ChicTech, an outreach program of the University of Illinois Department of Computer Science, is extending an open invitation for college women to participate in the second annual Games for Girls Programming Competition (G4G).
Designed to encourage the development of computer games that appeal to middle- and high-school aged girls while fostering the development of communities of college women majoring in computer-related disciplines, G4G is a contest that invites teams of women to design and implement a computer game for younger girls. The competition is sponsored by Microsoft Corporation and each member of the winning team receives a $1,000 award. Second and third place teams receive prizes as well.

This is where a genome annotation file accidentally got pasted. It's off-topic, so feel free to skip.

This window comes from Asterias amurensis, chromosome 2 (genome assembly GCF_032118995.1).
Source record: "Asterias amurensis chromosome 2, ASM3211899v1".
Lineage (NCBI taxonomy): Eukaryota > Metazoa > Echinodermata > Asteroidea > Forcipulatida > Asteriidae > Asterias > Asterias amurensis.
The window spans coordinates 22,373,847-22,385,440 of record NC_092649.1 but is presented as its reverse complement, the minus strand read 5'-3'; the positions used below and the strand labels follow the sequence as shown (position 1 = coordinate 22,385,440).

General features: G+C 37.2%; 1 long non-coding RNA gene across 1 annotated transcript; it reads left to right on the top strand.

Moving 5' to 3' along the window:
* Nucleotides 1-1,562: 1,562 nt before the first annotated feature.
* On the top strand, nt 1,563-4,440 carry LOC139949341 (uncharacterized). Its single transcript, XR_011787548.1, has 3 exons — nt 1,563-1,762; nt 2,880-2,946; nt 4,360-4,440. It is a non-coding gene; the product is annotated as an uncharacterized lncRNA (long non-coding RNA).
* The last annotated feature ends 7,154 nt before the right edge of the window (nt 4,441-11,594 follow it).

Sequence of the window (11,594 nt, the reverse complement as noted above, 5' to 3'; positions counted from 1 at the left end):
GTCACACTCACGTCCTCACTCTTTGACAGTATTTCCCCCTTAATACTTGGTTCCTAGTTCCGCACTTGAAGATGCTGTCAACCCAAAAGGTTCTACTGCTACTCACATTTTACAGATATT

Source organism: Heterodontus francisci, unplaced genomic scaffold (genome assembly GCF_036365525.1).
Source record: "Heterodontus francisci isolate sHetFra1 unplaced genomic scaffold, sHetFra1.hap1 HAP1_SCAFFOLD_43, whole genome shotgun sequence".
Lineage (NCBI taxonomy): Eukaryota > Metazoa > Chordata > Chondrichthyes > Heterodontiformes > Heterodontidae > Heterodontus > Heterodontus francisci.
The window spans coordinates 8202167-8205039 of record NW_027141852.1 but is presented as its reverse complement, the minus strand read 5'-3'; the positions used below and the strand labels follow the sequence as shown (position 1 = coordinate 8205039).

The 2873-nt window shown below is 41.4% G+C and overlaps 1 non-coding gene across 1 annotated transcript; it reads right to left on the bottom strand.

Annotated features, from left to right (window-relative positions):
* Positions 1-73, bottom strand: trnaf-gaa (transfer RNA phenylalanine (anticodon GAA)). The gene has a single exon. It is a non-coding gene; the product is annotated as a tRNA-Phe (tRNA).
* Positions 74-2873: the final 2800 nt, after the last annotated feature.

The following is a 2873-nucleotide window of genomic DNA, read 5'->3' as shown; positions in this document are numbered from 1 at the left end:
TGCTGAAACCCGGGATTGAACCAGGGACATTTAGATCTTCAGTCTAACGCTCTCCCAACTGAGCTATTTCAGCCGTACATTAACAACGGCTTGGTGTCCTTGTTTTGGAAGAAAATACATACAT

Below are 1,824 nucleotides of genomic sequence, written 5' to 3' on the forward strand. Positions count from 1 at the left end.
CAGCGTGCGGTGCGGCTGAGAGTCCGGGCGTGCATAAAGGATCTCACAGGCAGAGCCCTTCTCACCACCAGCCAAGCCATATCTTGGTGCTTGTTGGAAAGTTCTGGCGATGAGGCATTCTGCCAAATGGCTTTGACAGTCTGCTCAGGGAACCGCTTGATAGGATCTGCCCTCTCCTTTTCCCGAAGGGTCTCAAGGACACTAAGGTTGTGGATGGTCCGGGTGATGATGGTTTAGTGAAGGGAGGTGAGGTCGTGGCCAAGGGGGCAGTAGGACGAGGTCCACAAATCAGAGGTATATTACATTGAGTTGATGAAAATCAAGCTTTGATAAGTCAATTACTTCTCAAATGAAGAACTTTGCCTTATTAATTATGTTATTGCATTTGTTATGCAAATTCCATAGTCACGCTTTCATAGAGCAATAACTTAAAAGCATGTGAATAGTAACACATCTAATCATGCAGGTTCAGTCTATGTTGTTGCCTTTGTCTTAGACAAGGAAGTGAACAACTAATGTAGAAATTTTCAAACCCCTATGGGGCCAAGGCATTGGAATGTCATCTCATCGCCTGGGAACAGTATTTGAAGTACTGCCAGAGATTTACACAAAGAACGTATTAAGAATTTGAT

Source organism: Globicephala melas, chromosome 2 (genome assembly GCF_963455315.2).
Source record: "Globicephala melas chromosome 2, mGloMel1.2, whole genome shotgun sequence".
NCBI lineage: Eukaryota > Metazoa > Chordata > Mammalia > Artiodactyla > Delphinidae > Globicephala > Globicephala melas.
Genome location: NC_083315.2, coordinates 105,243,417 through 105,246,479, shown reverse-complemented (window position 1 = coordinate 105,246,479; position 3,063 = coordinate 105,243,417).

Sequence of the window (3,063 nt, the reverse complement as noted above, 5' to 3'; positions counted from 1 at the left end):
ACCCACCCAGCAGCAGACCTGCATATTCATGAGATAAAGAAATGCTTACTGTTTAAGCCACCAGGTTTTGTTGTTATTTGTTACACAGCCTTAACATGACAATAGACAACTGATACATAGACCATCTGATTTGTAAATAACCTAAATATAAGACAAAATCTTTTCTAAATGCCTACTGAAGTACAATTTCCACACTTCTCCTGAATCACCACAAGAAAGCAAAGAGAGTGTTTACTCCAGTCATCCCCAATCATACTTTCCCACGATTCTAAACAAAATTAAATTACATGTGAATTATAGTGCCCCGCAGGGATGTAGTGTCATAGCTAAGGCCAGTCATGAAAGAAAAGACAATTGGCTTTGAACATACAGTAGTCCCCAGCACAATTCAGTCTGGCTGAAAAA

Applications for this year’s competition must be submitted by December 23, 2005 and completed projects are due by March 13, 2006. The winning entry will be a collaborative effort involving approximately four college women and will be created using GameMaker, a game-design platform that supplies design flexibility and requires minimal programming. Projects are evaluated on technical merit, entertainment value, and creativity.
G4G was conceived in response to research indicating that boys enjoy a relatively greater degree of confidence with computers than girls because they spend more time as children playing computer games. The research suggests that this difference in confidence contributes to the gender imbalance seen in the field of Computer Science.
The photo above is the logo for last year’s G4G competition-winning game, “Pom Pom Rescue,” created by students from Parkland College.
Sam Kamin is Director of Undergraduate Programs at the University of Illinois at Urbana-Champaign, and a member of the NCWIT Academic Alliance.